Where do you find these people? Talk to your family, friends, school mates—go into these places of business and ask the people working there if you can set up some time to chat with a manager about a role that interests you. Even if it’s 5 minutes of a manager’s time to explain to you what the role entails, you’ll leave there with more knowledge than you had before. Never let the fear of being judged stand in your way and be confident that your pursuit of knowledge is the next right thing you could do.
After doing your research, you need to button up the administrative side of things. Got a resumé? You’ll need one, as well as three people you can use as references. Ask for help writing your resume, follow a template online, or start to peruse articles about how to format a resume and the right people to be references for your character.
Second, you want to put yourself on the map. The internet. Grit Hospitality is a professional network, much like LinkedIn, but especially suited to the hospitality industry. This is where hospitality businesses come to find and hire new employees, but it’s also a place where jobseekers can perfect their professional resumes, profiles, add media, and really market themselves in the industry. There’s also helpful content geared toward industry topics that might help you in your job search.
Then finally, go seek out job postings. Job postings can happen anywhere—in social media groups, on Craigslist, LinkedIn, Grit, and even the newspaper. Don’t stop at just one, as mentioned before, but prioritize the ones that interest you the most and start with your top five and see where it goes.
How do I interview for a job?
These days, you can interview for a job over almost any platform—phone, text, FaceTime, Zoom, and of course in-person. You may be able to send links to your digital resumé and even introductory videos if you’re comfortable producing one. Grit’s platform has a template set up to help you do that, for example.
Once you are asked to interview, it’s important to remember your manners. Please, thank you, and of course being open and honest—these are keys to being a great hospitality worker. If you’re nervous, say so. If you’re excited about the job, say so. Hiring managers appreciate an open, honest, willing employee more than the one who looks good on paper.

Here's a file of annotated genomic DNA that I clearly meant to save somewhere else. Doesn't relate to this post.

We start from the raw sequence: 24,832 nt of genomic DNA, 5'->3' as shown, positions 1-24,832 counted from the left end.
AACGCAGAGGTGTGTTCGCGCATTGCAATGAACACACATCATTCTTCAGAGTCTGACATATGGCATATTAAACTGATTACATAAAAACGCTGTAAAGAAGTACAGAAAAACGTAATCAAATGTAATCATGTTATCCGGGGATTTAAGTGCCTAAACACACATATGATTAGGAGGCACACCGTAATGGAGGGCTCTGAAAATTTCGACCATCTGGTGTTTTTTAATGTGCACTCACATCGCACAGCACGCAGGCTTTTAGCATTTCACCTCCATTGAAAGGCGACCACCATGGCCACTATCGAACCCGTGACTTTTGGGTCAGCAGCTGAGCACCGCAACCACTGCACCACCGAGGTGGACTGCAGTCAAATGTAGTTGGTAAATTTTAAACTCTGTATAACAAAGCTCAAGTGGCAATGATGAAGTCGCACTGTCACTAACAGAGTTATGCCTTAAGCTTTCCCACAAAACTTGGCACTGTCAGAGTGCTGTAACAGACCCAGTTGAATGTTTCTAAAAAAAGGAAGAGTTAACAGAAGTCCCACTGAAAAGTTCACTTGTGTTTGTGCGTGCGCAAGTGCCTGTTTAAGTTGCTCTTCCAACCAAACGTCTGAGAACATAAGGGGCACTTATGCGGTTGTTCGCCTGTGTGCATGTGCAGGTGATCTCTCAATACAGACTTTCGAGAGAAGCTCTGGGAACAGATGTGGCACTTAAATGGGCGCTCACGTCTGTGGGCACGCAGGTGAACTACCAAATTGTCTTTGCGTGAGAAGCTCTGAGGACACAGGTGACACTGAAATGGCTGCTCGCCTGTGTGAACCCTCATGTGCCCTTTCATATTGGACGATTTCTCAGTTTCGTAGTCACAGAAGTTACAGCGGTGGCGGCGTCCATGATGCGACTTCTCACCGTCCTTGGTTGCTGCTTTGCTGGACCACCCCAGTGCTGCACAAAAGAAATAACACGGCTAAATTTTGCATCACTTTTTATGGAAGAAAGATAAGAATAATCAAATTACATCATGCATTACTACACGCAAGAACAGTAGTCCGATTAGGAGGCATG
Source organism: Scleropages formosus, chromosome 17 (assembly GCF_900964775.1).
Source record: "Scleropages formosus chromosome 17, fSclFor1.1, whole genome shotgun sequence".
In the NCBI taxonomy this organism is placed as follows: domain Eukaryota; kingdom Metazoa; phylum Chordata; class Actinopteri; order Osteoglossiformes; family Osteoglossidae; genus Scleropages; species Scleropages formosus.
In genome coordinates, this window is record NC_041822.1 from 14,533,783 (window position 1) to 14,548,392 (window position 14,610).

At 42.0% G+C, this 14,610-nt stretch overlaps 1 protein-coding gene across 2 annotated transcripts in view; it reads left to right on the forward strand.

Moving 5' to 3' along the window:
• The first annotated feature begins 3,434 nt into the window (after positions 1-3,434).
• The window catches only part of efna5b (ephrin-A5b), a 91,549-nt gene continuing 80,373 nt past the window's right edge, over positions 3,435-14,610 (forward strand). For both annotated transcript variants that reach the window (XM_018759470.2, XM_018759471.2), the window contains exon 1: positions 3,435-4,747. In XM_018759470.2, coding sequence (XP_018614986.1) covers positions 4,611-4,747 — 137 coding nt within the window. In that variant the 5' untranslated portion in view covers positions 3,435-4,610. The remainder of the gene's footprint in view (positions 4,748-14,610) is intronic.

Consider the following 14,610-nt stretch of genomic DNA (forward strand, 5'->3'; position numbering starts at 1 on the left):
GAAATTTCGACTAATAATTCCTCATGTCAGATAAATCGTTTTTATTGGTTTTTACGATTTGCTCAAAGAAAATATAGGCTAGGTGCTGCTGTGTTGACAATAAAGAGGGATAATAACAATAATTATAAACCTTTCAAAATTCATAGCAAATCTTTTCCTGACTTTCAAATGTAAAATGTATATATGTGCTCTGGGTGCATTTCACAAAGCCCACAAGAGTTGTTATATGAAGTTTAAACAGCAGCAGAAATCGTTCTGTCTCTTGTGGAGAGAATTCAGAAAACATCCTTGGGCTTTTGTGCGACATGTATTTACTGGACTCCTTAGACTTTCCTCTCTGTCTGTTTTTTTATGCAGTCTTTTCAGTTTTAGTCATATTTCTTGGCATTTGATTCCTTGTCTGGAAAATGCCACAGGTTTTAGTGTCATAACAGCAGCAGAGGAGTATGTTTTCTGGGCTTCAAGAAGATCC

The interviewer will likely ask you some basic questions about why you want the job—make sure you come prepared to answer these questions and there is no one answer. Try to make your answers as well rounded as possible. For example, “Why do you want this take-out cashier job?” Because of a number of things right? Not only do you need the money to support your lifestyle, but you’re probably looking for something to get your started in the industry and using the role as a stepping stone for professional growth. Identifying your learning opportunity should you get the job will be a high mark for you in the eyes of your interviewer.
Important things to remember:
Always follow-up: after interviews or inquiries, thank the person for their time and showing interest in you. This shows dignity and class, as well as manners that go above and beyond the norm, which is a must-have in hospitality! Even if it doesn’t come naturally for you to be so friendly and outwardly appreciative, practicing these behaviors will only serve you well. Fake it until you make it.
Ask for help: whether its advice on what to wear to an interview, or sprucing up a resumé, or understanding a role at a company better—ask a human being! Rarely are we asked for our opinions and advice, so a good person who is truly looking out for your best interest and supportive of your career will be happy to do so.
Make mental notes: you’re not always going to be successful after job interviews, so make mental notes about what you could’ve said differently, or maybe something you should’ve said, but didn’t. We’re not perfect—it takes years of experience to present ourselves in a confident, professional way, so when you’re just starting out, take it easy on yourself, but use every failure as a learning experience.
Get out there: use as many tools as possible, like digital platforms, forums and online communities, and just get out there into the world! If you’re going to make a splash in hospitality, it’s a good idea to get on the diving board.